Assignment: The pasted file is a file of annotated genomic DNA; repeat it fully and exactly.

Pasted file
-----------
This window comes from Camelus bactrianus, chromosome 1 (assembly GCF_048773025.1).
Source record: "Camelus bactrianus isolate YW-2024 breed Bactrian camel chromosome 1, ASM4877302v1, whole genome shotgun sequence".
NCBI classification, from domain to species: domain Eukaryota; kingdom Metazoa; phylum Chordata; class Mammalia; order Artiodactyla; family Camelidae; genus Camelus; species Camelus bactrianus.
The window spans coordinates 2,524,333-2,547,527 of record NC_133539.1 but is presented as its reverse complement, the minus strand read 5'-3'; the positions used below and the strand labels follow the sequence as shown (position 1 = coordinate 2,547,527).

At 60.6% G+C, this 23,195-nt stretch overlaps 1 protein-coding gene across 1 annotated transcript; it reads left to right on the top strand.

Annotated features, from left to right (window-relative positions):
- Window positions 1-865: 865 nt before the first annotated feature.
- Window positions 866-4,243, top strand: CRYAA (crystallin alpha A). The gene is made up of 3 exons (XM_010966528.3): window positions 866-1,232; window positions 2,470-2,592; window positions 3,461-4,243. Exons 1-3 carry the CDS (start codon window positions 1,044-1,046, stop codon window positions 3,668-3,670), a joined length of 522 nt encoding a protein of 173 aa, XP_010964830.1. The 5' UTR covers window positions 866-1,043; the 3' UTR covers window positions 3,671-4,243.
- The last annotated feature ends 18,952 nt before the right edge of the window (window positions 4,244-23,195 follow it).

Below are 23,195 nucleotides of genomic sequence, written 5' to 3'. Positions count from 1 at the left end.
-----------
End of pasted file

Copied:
This window comes from Camelus bactrianus, chromosome 1 (assembly GCF_048773025.1).
Source record: "Camelus bactrianus isolate YW-2024 breed Bactrian camel chromosome 1, ASM4877302v1, whole genome shotgun sequence".
NCBI classification, from domain to species: domain Eukaryota; kingdom Metazoa; phylum Chordata; class Mammalia; order Artiodactyla; family Camelidae; genus Camelus; species Camelus bactrianus.
The window spans coordinates 2,524,333-2,547,527 of record NC_133539.1 but is presented as its reverse complement, the minus strand read 5'-3'; the positions used below and the strand labels follow the sequence as shown (position 1 = coordinate 2,547,527).

At 60.6% G+C, this 23,195-nt stretch overlaps 1 protein-coding gene across 1 annotated transcript; it reads left to right on the top strand.

Annotated features, from left to right (window-relative positions):
- Window positions 1-865: 865 nt before the first annotated feature.
- Window positions 866-4,243, top strand: CRYAA (crystallin alpha A). The gene is made up of 3 exons (XM_010966528.3): window positions 866-1,232; window positions 2,470-2,592; window positions 3,461-4,243. Exons 1-3 carry the CDS (start codon window positions 1,044-1,046, stop codon window positions 3,668-3,670), a joined length of 522 nt encoding a protein of 173 aa, XP_010964830.1. The 5' UTR covers window positions 866-1,043; the 3' UTR covers window positions 3,671-4,243.
- The last annotated feature ends 18,952 nt before the right edge of the window (window positions 4,244-23,195 follow it).

Below are 23,195 nucleotides of genomic sequence, written 5' to 3'. Positions count from 1 at the left end.